When I watch young children play and participate in their imaginary world, I am in awe.  They are so much more capable than we often give them credit for being.  They think of things I could not possibly have added.   They show us exactly who they are and how they see the world around them.  Play is the hard work of their development and our window into their thoughts.
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Read this blog for more articles and learn about early childhood workshops for parents and early childhood professionals - www.helpingkidsachieve.com
                                                      
Copyright 2013 © Cindy Terebush
All Rights Reserved
Please do not sell, post, curate, publish, or distribute all or any part of this article without author's permission.   You are invited, however, to share a link to this post on your webpage, Facebook, Pinterest, Twitter, and other social networking sites.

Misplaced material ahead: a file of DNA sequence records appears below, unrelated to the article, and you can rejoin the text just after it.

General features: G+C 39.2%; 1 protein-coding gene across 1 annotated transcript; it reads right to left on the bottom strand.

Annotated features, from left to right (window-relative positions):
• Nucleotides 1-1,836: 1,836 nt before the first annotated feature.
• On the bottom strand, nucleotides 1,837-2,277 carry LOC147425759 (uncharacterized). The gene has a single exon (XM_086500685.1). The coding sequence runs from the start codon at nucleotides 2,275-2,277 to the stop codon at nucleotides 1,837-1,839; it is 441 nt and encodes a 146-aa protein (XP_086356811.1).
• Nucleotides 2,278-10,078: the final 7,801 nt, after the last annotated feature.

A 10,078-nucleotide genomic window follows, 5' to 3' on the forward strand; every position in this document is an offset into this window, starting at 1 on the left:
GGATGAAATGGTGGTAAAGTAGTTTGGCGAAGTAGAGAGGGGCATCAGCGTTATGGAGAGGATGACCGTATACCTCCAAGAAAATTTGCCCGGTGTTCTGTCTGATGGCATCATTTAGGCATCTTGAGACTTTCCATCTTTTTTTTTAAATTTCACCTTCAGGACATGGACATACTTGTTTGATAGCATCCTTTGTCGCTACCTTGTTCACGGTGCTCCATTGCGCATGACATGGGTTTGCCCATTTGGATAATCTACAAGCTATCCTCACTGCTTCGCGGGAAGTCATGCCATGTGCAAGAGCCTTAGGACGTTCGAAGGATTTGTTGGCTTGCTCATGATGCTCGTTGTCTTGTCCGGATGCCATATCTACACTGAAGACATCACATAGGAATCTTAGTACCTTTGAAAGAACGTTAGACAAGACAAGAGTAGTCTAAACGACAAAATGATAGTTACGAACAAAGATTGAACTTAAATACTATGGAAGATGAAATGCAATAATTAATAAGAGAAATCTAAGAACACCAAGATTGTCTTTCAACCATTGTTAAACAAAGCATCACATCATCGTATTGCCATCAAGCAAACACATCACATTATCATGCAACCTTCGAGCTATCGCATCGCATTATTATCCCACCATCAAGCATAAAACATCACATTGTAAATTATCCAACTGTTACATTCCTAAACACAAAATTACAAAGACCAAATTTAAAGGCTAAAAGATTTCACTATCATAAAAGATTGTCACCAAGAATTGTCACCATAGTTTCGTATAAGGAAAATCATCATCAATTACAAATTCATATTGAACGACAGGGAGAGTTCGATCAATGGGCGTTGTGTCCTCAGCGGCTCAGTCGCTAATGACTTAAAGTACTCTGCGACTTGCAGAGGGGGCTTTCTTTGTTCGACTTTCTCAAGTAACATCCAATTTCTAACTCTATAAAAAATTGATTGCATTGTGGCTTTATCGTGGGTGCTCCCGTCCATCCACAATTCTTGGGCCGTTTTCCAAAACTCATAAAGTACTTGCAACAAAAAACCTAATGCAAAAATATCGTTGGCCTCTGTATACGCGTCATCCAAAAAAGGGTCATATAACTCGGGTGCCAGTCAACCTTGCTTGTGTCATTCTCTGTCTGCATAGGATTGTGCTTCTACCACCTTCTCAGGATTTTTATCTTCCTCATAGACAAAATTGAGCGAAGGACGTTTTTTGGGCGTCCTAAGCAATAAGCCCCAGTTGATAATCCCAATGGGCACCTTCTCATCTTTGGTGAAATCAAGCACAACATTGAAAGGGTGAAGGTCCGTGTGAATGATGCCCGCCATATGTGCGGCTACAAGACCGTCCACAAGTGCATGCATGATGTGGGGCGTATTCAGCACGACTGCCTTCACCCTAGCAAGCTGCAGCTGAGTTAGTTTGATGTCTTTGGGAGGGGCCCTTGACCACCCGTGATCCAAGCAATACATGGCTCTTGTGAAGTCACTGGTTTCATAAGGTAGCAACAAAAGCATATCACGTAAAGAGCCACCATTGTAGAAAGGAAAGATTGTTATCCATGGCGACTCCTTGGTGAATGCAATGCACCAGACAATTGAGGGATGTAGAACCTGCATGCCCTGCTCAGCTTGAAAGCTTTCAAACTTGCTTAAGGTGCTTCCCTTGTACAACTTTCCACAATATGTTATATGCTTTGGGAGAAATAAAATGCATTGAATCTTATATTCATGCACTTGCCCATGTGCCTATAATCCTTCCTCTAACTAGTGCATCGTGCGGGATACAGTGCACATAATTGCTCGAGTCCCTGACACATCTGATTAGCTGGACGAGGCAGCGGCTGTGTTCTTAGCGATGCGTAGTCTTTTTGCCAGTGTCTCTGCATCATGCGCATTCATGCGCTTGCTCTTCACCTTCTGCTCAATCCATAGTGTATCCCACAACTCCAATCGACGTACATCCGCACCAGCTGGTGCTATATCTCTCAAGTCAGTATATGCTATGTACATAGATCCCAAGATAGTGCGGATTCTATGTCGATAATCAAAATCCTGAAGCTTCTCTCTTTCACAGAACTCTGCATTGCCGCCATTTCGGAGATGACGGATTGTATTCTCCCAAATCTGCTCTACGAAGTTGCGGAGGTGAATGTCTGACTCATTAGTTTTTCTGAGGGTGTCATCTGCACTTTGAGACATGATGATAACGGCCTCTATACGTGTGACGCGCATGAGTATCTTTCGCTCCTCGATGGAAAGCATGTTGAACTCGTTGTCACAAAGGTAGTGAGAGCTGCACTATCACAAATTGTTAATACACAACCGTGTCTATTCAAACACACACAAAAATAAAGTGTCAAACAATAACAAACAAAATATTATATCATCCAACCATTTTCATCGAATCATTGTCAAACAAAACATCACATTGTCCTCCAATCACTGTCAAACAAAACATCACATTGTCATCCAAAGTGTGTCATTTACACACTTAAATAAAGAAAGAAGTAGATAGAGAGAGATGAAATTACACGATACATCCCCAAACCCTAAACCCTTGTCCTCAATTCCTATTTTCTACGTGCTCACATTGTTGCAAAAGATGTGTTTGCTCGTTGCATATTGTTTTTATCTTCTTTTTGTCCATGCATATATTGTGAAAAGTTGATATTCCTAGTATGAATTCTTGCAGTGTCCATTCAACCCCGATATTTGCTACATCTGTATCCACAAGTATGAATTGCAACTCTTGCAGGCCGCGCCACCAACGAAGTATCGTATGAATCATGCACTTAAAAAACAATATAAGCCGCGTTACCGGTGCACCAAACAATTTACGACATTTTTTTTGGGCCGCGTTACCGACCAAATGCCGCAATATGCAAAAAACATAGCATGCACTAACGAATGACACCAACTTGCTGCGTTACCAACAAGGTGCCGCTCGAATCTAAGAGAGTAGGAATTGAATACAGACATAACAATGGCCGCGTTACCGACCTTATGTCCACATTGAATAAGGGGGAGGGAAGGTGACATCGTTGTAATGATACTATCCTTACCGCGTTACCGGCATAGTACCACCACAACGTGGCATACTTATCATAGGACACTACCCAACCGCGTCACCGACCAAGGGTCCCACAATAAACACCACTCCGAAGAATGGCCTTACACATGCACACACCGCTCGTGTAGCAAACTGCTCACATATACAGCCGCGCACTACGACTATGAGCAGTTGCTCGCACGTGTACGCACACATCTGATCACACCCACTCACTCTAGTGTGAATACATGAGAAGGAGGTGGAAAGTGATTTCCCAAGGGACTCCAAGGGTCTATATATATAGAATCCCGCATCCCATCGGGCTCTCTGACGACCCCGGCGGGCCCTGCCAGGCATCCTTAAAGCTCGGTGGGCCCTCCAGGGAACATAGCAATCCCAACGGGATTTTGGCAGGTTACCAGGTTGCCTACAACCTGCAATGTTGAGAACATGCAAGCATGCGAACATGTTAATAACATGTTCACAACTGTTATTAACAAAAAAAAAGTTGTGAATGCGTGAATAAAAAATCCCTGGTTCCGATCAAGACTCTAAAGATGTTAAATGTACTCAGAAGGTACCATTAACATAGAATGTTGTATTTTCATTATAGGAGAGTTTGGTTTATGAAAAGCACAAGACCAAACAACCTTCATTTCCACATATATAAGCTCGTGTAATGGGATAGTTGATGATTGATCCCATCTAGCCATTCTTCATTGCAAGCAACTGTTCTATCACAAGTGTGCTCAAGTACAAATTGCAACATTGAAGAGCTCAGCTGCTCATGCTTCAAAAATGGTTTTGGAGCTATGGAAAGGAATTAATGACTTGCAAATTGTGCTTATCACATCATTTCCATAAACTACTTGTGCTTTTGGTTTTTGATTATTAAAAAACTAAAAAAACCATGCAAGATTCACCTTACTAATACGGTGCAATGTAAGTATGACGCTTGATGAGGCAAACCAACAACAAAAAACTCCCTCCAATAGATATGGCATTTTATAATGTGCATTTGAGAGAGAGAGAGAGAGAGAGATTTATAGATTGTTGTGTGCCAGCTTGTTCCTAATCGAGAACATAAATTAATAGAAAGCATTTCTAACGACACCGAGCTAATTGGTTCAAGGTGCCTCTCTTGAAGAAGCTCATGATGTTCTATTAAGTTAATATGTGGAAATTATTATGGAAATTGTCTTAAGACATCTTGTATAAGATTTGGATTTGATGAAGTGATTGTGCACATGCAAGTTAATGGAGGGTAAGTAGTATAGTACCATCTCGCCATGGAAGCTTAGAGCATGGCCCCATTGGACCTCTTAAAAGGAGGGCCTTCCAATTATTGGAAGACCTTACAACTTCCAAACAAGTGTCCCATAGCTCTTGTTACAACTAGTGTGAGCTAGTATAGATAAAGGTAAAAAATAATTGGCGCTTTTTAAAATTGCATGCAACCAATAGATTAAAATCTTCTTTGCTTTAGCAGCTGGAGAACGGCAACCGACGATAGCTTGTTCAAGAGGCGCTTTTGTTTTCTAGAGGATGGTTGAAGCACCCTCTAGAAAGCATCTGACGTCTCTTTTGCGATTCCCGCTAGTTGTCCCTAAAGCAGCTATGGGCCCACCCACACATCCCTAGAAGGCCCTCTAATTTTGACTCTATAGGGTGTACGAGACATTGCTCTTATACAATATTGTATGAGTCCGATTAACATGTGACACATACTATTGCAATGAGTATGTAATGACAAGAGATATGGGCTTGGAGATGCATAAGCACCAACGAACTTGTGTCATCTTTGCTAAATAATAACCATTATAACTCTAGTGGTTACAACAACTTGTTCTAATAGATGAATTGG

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Wednesday, March 13, 2013

When Did the Product Become More Important Than the Process?



When I was a girl struggling through my first encounter with Algebra II, I groaned to my father, “Why do I have to learn this?  I will never use it.” 

My father replied, “It teaches you to think a certain way.  You have to think critically and analyze.  Those are important skills.”